People with high ADHD symptoms who do not meet the criteria for diagnosis are less able to perform actions including alert management or emotional control after a sleepless night than individuals with low ADHD symptoms, who recommend the results of a new study. The study from Karolinska Institutet published in Biological Psychofiatry: Cognitive Neuroscience and Neuroimaging reports.
While it can cause a number of cognitive deficits, there is a significant individual difference in sensitivity to the effects of insomnia. The reason for this variability has been an unresolved research question for a long time. In the current study, KI researchers examined how sleep deprivation affects our functional activities, that is to say the main mental processes that govern our thoughts and actions. They also wanted to find out if people with ADHD are more sensitive to insomnia, with more severe functional deficits as a result.
ADHD (attention deficit hyperactivity disorder) is characterized by inattention, immobility and depression; however, the symptoms vary from person to person and often include emotional instability. “You could say that some people with some subclinical symptoms are similar to ADHD but will only be diagnosed once the symptoms are so obvious that they interfere with our daily lives,” said Predrag Petrovic, consultant and associate professor of psychiatry at the Department of Clinical Neonatology at Karolinska Institutet, Sweden, who led the study with Tina Sundelin and John Axelsson, both research at the Karolinska Institutet and the Stress Research Institute at Stockholm University.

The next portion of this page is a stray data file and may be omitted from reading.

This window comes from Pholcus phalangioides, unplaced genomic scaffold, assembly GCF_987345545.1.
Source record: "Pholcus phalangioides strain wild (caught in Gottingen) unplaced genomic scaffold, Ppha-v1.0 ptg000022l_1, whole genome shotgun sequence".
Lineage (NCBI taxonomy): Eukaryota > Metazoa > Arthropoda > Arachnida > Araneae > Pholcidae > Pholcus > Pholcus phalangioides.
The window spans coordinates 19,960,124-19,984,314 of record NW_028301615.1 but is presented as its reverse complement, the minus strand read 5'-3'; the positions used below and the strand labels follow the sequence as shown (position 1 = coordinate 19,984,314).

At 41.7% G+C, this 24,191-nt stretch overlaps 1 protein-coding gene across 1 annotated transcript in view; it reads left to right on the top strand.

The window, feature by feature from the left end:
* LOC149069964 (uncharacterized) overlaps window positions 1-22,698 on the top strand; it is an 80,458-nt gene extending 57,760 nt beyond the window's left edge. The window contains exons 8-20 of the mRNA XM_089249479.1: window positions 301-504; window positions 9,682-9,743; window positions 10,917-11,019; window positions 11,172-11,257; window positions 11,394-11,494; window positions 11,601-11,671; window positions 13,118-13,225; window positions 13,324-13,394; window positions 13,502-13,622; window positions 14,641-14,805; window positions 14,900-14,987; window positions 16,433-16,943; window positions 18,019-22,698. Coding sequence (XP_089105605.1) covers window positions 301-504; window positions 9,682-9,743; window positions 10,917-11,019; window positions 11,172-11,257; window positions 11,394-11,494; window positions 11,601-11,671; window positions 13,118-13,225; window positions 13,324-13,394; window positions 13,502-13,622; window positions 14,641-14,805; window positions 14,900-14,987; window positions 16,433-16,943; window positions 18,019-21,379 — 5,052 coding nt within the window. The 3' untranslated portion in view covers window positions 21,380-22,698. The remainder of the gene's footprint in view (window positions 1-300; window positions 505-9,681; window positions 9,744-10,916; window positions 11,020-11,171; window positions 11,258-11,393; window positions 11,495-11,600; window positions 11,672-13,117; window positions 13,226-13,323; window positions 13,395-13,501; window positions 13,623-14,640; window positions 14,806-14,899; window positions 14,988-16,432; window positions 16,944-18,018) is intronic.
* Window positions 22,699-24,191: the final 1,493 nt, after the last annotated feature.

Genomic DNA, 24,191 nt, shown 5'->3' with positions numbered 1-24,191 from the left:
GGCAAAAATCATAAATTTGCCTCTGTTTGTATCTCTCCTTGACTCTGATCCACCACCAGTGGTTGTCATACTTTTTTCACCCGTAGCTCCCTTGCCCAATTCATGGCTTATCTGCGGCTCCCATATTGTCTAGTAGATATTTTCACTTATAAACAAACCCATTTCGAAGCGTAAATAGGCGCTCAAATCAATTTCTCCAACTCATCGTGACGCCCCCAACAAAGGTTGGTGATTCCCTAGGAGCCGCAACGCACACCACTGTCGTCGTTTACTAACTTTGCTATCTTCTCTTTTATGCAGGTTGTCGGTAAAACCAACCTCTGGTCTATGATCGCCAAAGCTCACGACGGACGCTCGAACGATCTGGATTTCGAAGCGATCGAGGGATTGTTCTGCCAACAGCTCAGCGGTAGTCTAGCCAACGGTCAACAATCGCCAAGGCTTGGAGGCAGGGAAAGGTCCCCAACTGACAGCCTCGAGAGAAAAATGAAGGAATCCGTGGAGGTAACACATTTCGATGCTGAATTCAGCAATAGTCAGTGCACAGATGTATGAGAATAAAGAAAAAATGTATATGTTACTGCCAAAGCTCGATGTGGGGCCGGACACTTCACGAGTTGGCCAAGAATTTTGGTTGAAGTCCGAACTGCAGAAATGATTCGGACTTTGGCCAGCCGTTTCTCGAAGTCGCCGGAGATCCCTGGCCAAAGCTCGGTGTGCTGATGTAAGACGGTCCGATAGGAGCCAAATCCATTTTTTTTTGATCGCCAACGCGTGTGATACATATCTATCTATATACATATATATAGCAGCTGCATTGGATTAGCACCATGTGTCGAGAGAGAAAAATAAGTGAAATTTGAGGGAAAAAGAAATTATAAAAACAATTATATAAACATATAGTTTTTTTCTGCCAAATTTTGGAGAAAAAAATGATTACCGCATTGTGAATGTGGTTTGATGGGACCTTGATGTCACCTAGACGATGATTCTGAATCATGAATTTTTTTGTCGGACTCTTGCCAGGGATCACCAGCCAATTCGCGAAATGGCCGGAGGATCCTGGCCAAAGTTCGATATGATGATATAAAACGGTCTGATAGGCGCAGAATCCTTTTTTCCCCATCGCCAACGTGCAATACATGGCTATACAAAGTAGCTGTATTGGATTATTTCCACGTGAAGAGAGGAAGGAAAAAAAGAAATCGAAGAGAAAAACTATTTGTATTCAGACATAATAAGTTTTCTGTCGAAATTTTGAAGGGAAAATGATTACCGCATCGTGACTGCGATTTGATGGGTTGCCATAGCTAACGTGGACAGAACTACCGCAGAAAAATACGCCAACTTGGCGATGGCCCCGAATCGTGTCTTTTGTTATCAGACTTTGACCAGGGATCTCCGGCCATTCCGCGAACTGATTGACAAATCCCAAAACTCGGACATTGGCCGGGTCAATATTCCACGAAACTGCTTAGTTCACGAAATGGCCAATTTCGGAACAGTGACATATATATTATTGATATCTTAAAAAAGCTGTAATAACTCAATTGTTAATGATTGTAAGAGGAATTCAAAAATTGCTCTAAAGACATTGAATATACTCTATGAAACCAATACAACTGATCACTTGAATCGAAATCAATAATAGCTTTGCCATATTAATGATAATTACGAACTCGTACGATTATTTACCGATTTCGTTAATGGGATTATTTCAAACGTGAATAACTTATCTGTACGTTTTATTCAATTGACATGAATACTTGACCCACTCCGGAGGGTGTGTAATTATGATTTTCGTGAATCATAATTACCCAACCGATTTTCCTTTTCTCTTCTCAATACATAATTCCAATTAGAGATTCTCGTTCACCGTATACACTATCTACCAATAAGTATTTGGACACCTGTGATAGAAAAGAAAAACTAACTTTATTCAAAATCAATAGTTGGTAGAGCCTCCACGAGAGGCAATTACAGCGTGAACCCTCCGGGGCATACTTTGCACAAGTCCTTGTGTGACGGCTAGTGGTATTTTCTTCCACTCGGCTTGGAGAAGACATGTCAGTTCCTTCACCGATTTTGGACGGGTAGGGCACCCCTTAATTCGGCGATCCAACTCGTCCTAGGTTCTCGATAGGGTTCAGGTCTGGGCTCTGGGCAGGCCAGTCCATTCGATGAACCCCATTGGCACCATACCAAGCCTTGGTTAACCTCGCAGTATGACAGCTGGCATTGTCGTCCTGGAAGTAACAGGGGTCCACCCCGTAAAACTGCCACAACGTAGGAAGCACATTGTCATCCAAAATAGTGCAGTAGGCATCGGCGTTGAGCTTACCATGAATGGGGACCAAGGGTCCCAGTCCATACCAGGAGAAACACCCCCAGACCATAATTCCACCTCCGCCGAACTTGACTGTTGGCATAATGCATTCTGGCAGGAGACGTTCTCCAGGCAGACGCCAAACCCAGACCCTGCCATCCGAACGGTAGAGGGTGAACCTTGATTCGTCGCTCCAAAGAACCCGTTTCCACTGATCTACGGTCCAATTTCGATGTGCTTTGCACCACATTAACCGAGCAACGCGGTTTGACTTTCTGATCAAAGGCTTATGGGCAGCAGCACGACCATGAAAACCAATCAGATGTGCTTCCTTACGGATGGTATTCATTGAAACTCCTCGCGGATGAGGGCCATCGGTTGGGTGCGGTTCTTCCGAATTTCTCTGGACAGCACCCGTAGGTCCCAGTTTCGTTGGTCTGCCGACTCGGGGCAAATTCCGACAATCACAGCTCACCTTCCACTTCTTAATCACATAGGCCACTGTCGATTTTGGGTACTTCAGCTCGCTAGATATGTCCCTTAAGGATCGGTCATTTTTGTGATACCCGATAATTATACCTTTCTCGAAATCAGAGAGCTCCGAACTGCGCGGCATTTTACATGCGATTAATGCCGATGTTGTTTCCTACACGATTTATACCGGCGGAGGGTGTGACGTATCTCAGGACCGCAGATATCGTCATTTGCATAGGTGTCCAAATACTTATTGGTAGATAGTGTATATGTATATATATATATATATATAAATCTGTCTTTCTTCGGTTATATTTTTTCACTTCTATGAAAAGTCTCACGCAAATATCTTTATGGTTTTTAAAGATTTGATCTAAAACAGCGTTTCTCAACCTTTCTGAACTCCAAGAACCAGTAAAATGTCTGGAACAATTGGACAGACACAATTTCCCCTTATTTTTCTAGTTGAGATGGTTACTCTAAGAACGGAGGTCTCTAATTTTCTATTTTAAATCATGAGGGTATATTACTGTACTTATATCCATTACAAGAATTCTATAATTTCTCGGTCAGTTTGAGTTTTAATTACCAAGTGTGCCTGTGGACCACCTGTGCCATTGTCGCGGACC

The study included 180 healthy participants between the ages of 17 and 45 without a diagnosis of ADHD. Trends in insensitivity and emotional instability were assessed on the scale of Brown Attention Deficit Disorder (B-ADD). Participants were randomly assigned to two groups, one who were allowed to sleep normally and one who could sleep for one night. They were then asked to perform a test that measures the next day’s activity and emotional control (Stroop test with neutral and emotional faces).
The researchers found that the group with sleep deprivation showed worse performance in the experimental tasks (including greater variability of mental response). In addition, people with high ADHD symptoms were more vulnerable to sleep deprivation and showed more deficiency than those with low ADHD symptoms. The effects were also associated with the most pronounced type of ADHD-like symptom, as participants who experienced daily problems with emotional instability had greater difficulty with the mental activity involved. the introduction of emotional regulation, and those who had the daily insensitive function had greater difficulties with the non-emotional mental function.
“One of the reasons these results are important is that we know that young people are getting much less sleep than they did just ten years ago,” explained Dr Petrovic. “If young people with high symptoms of ADHD consistently get too little sleep they will worsen cognition and, in addition, their symptoms may end up at a clinically significant level.”